DBQ Design Assignment

zut pour les zepplins

Working as individuals or in 2 person teams, students will design a DBQ question suitable for inclusion of our DBQ iBook (available at iTunes).
See Class 4 for recommendations for DBQs and Teaching with Documents.

I’ve posted some recommendations for best websites for finding primary documents.
American History  | World History

This extended assignment meets two of our course requirements as noted in the syllabus (146 KB pdf)
#1: Resources Assignment
#5: iBook showcase

The DBQ Design Assignment will be accomplished in 3 phases:

Step 1: Develop a proposal which will be submitted for peer review.
You should be prepared to deliver a 2 min pitch to class. (not a written assignment to be turned in)

Due date:  9/23.

Then we did a bit of “speed dating” of our ideas for the DBQ Assignment. Students formed two lines and had 2 minutes to pitch their DBQ design idea to each other and share some feedback. Then one line shifted and we repeated the pitch exchange. In all students pitched their idea three times.

The goal of this phase is to gather feedback from peers regarding the following:

  1. You have an interesting generative / essential question worth answering.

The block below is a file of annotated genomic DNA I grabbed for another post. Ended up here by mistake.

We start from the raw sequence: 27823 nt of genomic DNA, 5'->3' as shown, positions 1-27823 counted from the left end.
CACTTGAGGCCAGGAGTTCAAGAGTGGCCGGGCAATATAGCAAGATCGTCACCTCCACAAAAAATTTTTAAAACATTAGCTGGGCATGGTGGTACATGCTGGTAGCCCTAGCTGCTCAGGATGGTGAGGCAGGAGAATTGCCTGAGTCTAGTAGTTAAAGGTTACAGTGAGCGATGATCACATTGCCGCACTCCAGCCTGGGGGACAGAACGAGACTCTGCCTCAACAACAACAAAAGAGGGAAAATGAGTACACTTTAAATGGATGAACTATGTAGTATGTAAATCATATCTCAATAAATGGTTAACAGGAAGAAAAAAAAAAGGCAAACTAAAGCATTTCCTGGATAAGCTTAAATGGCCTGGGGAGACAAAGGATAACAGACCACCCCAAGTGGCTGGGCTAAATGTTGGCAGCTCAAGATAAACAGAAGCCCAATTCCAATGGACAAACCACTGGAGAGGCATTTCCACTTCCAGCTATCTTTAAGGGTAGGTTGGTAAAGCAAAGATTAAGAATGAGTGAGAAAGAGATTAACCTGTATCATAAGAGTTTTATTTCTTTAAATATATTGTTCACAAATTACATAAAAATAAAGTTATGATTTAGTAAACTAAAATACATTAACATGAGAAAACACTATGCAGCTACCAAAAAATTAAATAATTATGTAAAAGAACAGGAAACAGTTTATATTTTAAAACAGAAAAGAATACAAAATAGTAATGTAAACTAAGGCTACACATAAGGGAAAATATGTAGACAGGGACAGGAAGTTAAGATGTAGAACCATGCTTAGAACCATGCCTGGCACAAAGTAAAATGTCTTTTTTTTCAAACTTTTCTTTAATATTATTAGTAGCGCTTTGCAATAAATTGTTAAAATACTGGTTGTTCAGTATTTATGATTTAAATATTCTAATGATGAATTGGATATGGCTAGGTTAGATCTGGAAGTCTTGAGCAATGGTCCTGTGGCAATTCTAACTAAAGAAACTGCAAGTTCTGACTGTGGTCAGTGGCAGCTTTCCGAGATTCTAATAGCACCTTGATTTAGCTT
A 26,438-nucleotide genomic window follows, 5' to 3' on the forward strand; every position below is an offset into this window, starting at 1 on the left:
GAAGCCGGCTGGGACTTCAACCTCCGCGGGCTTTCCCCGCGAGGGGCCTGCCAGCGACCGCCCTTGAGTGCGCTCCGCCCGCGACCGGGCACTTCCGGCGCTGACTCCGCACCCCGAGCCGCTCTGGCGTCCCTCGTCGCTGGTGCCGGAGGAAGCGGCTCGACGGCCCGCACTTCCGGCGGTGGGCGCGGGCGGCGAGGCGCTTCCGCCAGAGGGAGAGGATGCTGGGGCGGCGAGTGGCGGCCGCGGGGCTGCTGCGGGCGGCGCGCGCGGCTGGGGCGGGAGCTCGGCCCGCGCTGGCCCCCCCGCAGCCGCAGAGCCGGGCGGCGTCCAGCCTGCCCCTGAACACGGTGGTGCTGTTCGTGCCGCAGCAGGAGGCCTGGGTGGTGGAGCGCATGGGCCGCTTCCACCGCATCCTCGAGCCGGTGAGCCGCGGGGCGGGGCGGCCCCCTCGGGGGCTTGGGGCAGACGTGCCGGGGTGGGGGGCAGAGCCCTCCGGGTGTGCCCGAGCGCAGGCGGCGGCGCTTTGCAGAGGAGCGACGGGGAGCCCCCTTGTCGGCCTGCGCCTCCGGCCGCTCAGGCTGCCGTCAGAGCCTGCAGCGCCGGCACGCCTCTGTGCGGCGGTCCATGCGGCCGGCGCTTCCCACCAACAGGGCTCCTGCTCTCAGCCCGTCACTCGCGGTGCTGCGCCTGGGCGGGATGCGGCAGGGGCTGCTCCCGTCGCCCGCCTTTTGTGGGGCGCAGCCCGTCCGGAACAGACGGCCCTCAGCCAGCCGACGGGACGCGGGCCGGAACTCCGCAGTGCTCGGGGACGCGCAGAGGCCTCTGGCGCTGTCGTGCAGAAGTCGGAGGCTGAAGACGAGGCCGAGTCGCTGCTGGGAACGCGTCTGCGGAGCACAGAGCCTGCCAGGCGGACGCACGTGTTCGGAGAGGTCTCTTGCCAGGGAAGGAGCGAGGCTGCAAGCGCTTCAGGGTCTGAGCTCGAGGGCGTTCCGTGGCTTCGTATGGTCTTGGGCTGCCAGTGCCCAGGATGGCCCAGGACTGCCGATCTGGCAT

2. Your initial appraisal indicates there are suitable documents available. (Documents could be multimedia).
  3. You have an idea for how students will use your DBQ to build Common Core skills. “What does it say, how does it say it, what’s it mean to me?”

Step 2: Following class feedback on 9/23. Student should send a brief description (via email) of their proposed DBQ to the instructor by Sat 9/28. He will give you feedback when we meet on 9/30 at the Nikkei Center.

Step 3: Students will share their revised idea as a blog post here at EdMethods by Sat Oct 5th. It should explain how you intend to address the 3 questions above. Students are expected to review and comment on at least two of their peers ideas by Sat Oct 12th.  

Step 4: Students will open an account at Learnist and use the site to post their DBQ. 
Due date: Oct 26

Learnist is a web-based curation site with built in social media tools – it can collect and comment on videos, blogs, books, docs, images or anything on the web.